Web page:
The opening scene with Mario Bolognesi as Sir Bruno starts badly with an "All’erta" which sounds half-asleep, but improves quickly with Bolognesi’s clear timbre and diction, setting the background with orchestra and chorus. Unfortunately here, and at some later points in the recording, the orchestra, with some variable pacing, is allowed to dominate the proceedings with too much forte. That causes a loss of some of the power of the teasing modulations, and that loss is exacerbated by a lack of dynamics. The really annoying inconsistency is that at other points they provide just the right supportive background: for example for Arturo’s "A te, o cara…" Stefano Secco, as that impetuous Cavalier, middles his notes and rises well to the high vocal points and never loses a syllable. That scene closes with excellent dynamics and vocal balance. Those same observations apply later in the great larghetto ensemble where all the contributions can be distinguished clearly.

We learn from the booklet that Stefania Bonfadelli, who sings Elvira, began her career in 1997, this live recording being made four years later. That we have a young sounding Elvira is authentically excellent. The obverse is the inevitable lack of vocal maturity. Her opening off-stage quartet proves that when singing piano she can produce a seriously sweet sound as she does at several later points – even towards the outer limits of her vocal range. In her difficult "Son vergin…" she middles her notes and enunciates with remarkable clarity: strangely the girlish lighter touch is not evident here, which I would have expected her youth to provide without difficulty. Where her vocal immaturity is evident is the aria "Qui la voce…" Whilst concluding it with a delightful descending run she did not sound comfortable in the earlier sections. Later when Elvira is returning to normality the mental change is not particularly evident vocally.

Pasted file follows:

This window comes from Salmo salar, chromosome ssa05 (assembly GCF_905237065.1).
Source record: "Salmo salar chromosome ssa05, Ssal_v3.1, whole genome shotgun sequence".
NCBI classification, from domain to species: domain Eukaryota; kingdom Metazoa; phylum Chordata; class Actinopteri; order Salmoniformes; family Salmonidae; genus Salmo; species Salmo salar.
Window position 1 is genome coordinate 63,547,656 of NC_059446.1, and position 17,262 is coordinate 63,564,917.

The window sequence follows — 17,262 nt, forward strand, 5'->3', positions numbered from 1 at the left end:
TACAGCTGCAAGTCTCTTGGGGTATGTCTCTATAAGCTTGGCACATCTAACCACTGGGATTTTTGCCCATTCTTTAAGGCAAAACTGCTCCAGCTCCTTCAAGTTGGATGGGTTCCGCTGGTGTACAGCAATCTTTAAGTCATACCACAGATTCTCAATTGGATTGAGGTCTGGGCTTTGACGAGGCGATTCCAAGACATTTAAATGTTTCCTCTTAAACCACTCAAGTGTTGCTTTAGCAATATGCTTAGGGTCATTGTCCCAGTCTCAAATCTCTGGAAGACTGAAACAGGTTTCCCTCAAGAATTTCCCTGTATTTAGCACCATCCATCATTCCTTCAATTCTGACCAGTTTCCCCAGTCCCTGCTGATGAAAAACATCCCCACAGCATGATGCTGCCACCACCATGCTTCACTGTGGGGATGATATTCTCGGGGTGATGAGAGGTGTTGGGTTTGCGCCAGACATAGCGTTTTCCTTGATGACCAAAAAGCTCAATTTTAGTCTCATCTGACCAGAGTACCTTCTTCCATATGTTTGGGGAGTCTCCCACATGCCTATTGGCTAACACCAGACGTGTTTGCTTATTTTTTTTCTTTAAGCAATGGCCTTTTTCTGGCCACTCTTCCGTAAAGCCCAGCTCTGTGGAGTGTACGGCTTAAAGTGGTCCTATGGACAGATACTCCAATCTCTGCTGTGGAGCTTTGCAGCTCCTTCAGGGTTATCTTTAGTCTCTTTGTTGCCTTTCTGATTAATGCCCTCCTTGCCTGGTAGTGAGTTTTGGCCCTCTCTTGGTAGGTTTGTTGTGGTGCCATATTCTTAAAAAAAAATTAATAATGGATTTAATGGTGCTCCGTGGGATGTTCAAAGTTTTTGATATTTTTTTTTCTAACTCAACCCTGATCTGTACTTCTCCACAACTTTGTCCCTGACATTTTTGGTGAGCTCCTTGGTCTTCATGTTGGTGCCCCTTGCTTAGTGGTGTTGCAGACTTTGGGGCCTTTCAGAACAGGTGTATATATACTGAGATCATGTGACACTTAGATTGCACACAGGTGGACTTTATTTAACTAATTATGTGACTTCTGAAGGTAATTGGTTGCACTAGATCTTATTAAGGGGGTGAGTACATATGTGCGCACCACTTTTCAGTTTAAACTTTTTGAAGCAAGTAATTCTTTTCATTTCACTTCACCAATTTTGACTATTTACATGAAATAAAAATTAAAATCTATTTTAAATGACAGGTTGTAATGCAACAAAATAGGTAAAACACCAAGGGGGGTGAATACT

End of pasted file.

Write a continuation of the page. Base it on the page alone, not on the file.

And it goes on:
I always think that the role of Sir Giorgio is difficult: he is more a commentator or scene-setter than character. Michele Pertusi sings the role well enough but tries to overcome the composers limitations upon him by dramatising everything. Then when he has the opportunity to distinguish between recital and plea in "Io cominciai…" there is no real change of intonation available. His delivery of the lilting melody "Piangi, o figlia…" would not send me home whistling the tune.